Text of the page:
1. Security providers via the Administration Console, as described in Securing Resources Using Roles and Policies for Oracle WebLogic Server.

  2. Java Authorization Contract for Containers (JACC), as described in Using the Java Authorization Contract for Containers.

  3. Deployment descriptors and metadata annotations, which are discussed in this section.

Which of these three methods is used is defined by the JACC flags and the security model. (Security models are described in "Options for Securing EJB and Web Application Resources" in Securing Resources Using Roles and Policies for Oracle WebLogic Server)

Implementing Declarative Security Via Metadata Annotations

As described in "What Was New and Changed in EJB 3.0", you are no longer required to create the deployment descriptor files (such as ejb-jar.xml). You can now use metadata annotations in the bean file itself to configure metadata.

You can still use XML deployment descriptors in addition to, or instead of, the metadata annotations if you so choose.

Note:

Deployment descriptor elements always override their annotation counterparts. In the case of conflicts, the deployment descriptor value overrides the annotation value.

To use metadata annotations:

  1. Use the metadata annotations feature and create an annotated EJB bean file.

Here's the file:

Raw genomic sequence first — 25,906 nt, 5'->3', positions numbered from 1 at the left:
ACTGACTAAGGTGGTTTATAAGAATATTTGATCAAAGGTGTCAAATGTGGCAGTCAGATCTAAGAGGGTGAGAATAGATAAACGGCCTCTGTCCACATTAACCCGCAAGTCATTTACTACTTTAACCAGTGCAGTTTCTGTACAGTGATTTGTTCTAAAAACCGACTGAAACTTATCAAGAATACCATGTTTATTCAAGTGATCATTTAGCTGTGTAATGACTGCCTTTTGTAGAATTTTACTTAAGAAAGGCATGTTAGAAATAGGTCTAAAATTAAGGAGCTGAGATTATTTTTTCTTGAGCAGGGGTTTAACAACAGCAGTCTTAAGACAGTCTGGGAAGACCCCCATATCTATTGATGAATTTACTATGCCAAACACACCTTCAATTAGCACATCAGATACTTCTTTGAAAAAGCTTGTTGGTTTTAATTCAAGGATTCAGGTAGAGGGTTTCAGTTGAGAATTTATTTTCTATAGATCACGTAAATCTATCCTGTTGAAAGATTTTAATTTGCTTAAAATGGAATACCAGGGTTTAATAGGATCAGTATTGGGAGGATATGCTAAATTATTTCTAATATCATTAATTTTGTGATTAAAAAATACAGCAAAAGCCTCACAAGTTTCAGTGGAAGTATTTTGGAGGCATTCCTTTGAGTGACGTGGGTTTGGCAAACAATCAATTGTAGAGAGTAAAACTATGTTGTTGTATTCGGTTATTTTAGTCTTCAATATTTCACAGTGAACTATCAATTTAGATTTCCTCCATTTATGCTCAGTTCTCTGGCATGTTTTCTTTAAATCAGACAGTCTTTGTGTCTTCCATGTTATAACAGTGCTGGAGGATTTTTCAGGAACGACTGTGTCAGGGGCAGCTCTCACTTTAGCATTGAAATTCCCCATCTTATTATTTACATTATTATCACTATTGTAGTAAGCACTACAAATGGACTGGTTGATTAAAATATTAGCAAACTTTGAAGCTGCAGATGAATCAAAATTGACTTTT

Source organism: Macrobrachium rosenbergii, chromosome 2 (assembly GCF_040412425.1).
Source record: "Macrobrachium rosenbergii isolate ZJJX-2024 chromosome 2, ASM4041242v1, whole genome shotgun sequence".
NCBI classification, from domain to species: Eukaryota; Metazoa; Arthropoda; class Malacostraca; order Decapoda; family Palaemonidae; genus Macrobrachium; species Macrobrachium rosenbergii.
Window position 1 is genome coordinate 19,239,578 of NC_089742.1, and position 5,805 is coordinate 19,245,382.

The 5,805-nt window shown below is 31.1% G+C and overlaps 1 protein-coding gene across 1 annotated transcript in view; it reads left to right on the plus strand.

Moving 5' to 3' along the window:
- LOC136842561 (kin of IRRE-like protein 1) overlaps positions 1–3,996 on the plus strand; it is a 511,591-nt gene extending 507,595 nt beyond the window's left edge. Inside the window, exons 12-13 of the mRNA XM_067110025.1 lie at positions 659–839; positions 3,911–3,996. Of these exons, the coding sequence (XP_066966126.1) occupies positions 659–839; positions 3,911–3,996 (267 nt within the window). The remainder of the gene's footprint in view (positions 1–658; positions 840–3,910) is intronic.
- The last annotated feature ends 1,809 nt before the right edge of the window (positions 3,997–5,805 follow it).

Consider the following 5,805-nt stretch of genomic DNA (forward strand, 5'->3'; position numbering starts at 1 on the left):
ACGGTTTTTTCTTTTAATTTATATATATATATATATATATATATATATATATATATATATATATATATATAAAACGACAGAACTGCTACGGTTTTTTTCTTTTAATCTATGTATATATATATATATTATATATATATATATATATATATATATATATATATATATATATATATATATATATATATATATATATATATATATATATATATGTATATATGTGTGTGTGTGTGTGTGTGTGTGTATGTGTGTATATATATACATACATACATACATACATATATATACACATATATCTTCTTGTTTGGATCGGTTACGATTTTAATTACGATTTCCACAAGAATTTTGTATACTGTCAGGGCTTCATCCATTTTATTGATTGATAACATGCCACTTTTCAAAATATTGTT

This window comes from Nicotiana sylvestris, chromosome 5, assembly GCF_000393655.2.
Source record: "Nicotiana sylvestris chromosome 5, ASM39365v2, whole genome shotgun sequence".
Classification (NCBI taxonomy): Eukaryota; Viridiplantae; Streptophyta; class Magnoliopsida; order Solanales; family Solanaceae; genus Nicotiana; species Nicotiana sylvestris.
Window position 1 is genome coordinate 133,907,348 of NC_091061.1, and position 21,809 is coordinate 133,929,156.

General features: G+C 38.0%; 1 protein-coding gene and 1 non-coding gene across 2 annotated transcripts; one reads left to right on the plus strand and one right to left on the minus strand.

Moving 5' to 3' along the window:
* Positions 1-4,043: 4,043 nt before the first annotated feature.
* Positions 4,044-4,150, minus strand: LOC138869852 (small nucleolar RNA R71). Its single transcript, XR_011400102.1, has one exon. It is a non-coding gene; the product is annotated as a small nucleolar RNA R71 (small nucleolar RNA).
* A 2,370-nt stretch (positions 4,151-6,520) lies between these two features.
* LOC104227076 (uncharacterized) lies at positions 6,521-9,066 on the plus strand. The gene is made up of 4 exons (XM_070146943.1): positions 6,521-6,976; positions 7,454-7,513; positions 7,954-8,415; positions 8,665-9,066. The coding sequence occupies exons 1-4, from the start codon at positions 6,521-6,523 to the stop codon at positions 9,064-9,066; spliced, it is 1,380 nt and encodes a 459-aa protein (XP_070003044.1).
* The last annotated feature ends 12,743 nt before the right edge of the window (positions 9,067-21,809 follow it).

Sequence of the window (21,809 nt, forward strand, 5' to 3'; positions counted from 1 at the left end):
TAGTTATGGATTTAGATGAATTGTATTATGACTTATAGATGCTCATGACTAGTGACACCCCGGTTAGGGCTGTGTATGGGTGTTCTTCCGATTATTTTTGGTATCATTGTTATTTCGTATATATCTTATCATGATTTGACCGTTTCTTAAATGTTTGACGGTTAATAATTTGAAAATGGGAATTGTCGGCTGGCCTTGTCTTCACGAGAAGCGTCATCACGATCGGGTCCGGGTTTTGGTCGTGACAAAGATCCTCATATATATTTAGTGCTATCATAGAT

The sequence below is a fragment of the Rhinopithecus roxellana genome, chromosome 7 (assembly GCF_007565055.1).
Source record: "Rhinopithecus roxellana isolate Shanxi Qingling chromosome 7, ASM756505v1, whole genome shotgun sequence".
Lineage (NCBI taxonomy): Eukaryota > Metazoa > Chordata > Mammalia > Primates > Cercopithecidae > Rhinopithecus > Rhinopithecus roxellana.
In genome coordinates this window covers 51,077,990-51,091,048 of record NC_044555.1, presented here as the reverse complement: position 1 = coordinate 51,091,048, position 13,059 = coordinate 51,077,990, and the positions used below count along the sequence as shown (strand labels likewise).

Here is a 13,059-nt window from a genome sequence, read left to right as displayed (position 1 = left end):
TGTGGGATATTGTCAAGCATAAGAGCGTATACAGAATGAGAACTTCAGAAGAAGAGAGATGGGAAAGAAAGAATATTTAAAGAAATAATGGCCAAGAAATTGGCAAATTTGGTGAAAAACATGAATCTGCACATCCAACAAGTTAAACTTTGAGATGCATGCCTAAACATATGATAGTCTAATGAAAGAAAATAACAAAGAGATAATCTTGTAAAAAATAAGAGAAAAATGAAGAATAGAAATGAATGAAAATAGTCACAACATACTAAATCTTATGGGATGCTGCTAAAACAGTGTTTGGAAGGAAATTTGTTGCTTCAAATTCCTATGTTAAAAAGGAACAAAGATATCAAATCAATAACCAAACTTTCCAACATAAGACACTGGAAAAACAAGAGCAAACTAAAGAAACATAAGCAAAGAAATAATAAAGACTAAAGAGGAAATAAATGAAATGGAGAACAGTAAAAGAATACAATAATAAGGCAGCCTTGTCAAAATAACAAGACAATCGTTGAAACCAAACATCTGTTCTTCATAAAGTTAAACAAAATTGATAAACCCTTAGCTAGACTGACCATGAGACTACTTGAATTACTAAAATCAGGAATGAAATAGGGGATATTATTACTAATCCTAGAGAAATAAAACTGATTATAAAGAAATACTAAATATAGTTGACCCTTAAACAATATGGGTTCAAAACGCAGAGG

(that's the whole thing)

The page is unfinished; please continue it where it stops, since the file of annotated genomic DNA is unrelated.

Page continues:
2. At deployment time, the deployer must then create these security roles if they do not already exist and map users to these roles using the WebLogic Server Administration Console to update the security realm. For details, see "Manage Security Roles" in the Oracle WebLogic Server Administration Console Online Help

The annotations are part of the javax.security.annotation package. The following security-related annotations are available:

Security-Related Annotation Code Examples

The section "Securing Access to the EJB" in Developing Enterprise JavaBeans for Oracle WebLogic Server provides an example of a simple stateless session EJB that uses all of the security-related annotations.

The section "Specifying Authorized Users by Declaring Security Roles" in the Java EE 6 Tutorial also discusses how to use annotations to specify the method permissions for the methods of a bean class, with accompanying code examples.

Implementing Declarative Security Via Deployment Descriptors

To implement declarative security in EJBs you can use deployment descriptors (ejb-jar.xml and weblogic-ejb-jar.xml) to define the security requirements. Example 6-1 shows examples of how to use the ejb-jar.xml and weblogic-ejb-jar.xml deployment descriptors to map security role names to a security realm. The deployment descriptors map the application's logical security requirements to its runtime definitions. And at runtime, the EJB container uses the security definitions to enforce the requirements.

To configure security in the EJB deployment descriptors, perform the following steps (see Example 6-1):

  1. Use a text editor to create ejb-jar.xml and weblogic-ejb-jar.xml deployment descriptor files.

  2. In the ejb-jar.xml file, define the security role name, the EJB name, and the method name (see bold text).

    Notes: